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Green-winged teal
Green-winged teal
Anas crecca carolinensis
  • Geographic Range: Widely distributed throughout North America and Europe
  • Habitat: Marshes, rivers, and bays
  • Conservation Status: Least concern
  • Fun Facts: The smallest dabbling duck in North America has caused many classification arguments among bird taxonomists. North American and European populations were previously considered separate species and currently there is a debate concerning if there is a difference between the Green-winged Teal and the Common Teal.

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Lovebird
Lovebird
Agapornis sp
  • Geographic Range: Mainland Africa and Madagascar
  • Habitat: Dry open habitats such as woodlands and the outer limits of deserts
  • Conservation Status: Of the nine species, Black-headed Lovebirds are listed as vulnerable; Fisher's Lovebirds and Lilian's Lovebirds are listed as near threatened; the remaining six species are listed as Least concern
  • Fun Facts: The nine species in this genus all show an inclination to form both intraspecific and interspecific bonds, which explains their common appearance in the pet trade

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Mourning dove
Mourning dove
Zenaida macroura
  • Geographic Range: Found throughout North America, Central America, and the Greater Antilles
  • Habitat: Open habitats including fields, patches of bare ground, high perches including telephone poles and wires.
  • Conservation Status: Least concern
  • Fun Facts: Commonly seen perching on power lines, this species gets its name from the soft, drawn out calls that sound like sad laments

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Northern bobwhite
Northern bobwhite
Colinus virginianus
  • Geographic Range: Southeastern United States
  • Habitat: Open pine forests, overgrown fields, shrubby areas, and grasslands
  • Conservation Status: Near threatened
  • Fun Facts: These small quails travel in groups called coveys, run around from shelter to shelter, and normally do not take flight unless startled

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Pied-billed grebe
Pied-billed grebe
Podilymbus podiceps
  • Geographic Range: Found widely in North America and South America
  • Habitat: Ponds, lakes, marshes, and salt bays
  • Conservation Status: Least concern
  • Fun Facts: The ultimate introvert, Pied-billed Grebes usually fly solo... when they fly at all! This species is rarely seen in flight and can actually adjust their buoyancy. They are often found floating with just the upper portion of the head above the water.

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Red-bellied woodpecker
Red-bellied woodpecker
Melanerpes carolinus
  • Geographic Range: Southern Canada and throughout the eastern United States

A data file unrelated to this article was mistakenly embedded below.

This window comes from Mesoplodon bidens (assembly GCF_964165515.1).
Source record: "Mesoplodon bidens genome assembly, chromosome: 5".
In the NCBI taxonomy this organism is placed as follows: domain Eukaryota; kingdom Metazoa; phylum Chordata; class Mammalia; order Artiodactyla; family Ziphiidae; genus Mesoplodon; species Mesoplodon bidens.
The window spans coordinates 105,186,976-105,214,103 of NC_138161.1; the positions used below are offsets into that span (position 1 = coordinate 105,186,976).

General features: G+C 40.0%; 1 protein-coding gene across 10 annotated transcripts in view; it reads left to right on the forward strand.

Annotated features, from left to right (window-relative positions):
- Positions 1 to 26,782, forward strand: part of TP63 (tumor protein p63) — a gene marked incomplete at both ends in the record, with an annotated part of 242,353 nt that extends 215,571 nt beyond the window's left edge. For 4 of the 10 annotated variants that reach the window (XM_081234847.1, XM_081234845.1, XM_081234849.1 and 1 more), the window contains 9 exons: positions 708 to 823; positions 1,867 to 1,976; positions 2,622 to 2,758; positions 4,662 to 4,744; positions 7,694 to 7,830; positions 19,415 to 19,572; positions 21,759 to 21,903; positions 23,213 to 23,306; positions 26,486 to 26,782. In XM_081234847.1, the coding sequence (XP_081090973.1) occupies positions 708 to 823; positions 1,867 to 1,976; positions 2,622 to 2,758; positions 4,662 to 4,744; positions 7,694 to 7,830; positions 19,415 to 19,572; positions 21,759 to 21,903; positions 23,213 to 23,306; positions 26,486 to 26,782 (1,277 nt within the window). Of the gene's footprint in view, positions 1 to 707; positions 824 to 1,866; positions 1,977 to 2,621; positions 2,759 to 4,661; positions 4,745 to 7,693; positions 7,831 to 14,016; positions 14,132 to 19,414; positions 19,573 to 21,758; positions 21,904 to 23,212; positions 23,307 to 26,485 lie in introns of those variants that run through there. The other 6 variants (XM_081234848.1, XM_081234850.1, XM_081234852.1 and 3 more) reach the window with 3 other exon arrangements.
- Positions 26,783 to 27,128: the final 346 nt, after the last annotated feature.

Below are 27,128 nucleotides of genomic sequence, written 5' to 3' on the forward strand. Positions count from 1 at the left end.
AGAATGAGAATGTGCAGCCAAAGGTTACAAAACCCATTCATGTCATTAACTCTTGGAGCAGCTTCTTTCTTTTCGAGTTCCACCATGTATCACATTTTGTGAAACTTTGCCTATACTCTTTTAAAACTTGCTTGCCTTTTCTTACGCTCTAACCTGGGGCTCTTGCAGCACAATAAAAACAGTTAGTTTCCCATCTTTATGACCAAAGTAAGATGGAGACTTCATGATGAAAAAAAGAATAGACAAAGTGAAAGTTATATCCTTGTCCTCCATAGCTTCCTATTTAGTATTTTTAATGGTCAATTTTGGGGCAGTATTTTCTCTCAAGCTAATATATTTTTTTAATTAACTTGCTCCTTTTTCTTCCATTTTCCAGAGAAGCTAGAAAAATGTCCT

• Habitat: Woodlands, deciduous forests, and towns
  • Conservation Status: Least concern
  • Fun Facts: The common name of this species is a little misleading... as it has a bright red head and just a lightly tinted red chest. Red-bellied Woodpeckers use their long tongue to pull beetles and other insects from inside tree trunks.

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Ruby-throated hummingbird
Ruby-throated hummingbird
Archilochus colubris
  • Geographic Range: This species breeds in eastern North America, but winters in Central Americal from southern Mexico to western Panama
  • Habitat: Primarily found at the boundary between woodlands and meadows
  • Conservation Status: Least concern
  • Fun Facts: While coming in at an average of just over 0.3g these small birds complete their non-stop migrations across the Gulf of Mexico twice each year, that's 800km each way! These birds are able to hover in midair by very rapidly flapping the wings. Note the very large sternum (breastbone) to support the large pectoralis (chest) muscles that power wing flapping.

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Sharp-shined hawk
Sharp-shined hawk
Accipiter striatus
  • Geographic Range: Found throughout North America, Central America, South America and the Greater Antilles
  • Habitat: Sharp-shined Hawks breed in deep forests, but hunt small birds and mammals along forest edges
  • Conservation Status: Least concern
  • Fun Facts: The smallest hawk in North America has proportionally long legs, short wings, and long tails compared to a "typical hawk" body shape. They often prey on songbirds from backyard bird feeders!

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Sora rail
Sora rail
Porzana carolina
  • Geographic Range: Found throughout North America
  • Habitat: Salt marshes and freshwater wetlands
  • Conservation Status: Least concern
  • Fun Facts: Like many other rail species, the Sora Rail is often heard but rarely seen. Outside of yearly migrations this species seems to resist flying if at all possible. During the breeding season, when Sora Rails break up into monogamous pairs and are solitary until the end of the breeding season when they form large gregarious groups as they put on an extra few pounds before their migration.

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Yellow-billed cuckoo
Yellow-billed cuckoo
Coccyzus americanus
  • Geographic Range: Formerly found throughout North America, Central America, and South America, in the last century this species has declined in all parts of its range, but especially in the western United States
  • Habitat: Deciduous woodlands
  • Conservation Status: Least concern
  • Fun Facts: In some parts of the southern United States these birds are referred to as "storm crows" due to the fact that they are often heard calling on hot days preceding afternoon thunderstorms